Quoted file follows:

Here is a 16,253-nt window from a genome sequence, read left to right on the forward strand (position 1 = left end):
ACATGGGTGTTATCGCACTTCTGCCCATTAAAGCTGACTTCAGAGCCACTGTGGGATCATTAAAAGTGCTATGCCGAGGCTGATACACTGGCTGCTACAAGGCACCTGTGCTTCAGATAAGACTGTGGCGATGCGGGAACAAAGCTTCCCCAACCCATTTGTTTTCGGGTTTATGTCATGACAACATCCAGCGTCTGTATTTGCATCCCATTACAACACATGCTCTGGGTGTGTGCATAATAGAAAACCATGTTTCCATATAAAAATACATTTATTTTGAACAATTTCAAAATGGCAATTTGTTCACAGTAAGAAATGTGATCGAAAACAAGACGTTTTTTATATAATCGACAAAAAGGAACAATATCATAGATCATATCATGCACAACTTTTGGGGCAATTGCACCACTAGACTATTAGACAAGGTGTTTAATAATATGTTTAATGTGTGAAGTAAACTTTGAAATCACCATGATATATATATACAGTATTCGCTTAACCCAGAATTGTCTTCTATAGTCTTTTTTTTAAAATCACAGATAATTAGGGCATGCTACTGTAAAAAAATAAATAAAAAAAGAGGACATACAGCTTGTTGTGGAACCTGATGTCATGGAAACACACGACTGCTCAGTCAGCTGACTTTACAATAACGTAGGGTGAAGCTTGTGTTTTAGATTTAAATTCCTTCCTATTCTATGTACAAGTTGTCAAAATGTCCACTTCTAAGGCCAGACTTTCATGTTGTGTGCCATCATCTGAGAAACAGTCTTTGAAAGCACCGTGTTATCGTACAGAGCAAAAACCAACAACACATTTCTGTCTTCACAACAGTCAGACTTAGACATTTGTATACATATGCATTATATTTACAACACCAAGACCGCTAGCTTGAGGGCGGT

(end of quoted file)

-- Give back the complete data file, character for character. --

Here is a 16,253-nt window from a genome sequence, read left to right on the forward strand (position 1 = left end):
ACATGGGTGTTATCGCACTTCTGCCCATTAAAGCTGACTTCAGAGCCACTGTGGGATCATTAAAAGTGCTATGCCGAGGCTGATACACTGGCTGCTACAAGGCACCTGTGCTTCAGATAAGACTGTGGCGATGCGGGAACAAAGCTTCCCCAACCCATTTGTTTTCGGGTTTATGTCATGACAACATCCAGCGTCTGTATTTGCATCCCATTACAACACATGCTCTGGGTGTGTGCATAATAGAAAACCATGTTTCCATATAAAAATACATTTATTTTGAACAATTTCAAAATGGCAATTTGTTCACAGTAAGAAATGTGATCGAAAACAAGACGTTTTTTATATAATCGACAAAAAGGAACAATATCATAGATCATATCATGCACAACTTTTGGGGCAATTGCACCACTAGACTATTAGACAAGGTGTTTAATAATATGTTTAATGTGTGAAGTAAACTTTGAAATCACCATGATATATATATACAGTATTCGCTTAACCCAGAATTGTCTTCTATAGTCTTTTTTTTAAAATCACAGATAATTAGGGCATGCTACTGTAAAAAAATAAATAAAAAAAGAGGACATACAGCTTGTTGTGGAACCTGATGTCATGGAAACACACGACTGCTCAGTCAGCTGACTTTACAATAACGTAGGGTGAAGCTTGTGTTTTAGATTTAAATTCCTTCCTATTCTATGTACAAGTTGTCAAAATGTCCACTTCTAAGGCCAGACTTTCATGTTGTGTGCCATCATCTGAGAAACAGTCTTTGAAAGCACCGTGTTATCGTACAGAGCAAAAACCAACAACACATTTCTGTCTTCACAACAGTCAGACTTAGACATTTGTATACATATGCATTATATTTACAACACCAAGACCGCTAGCTTGAGGGCGGT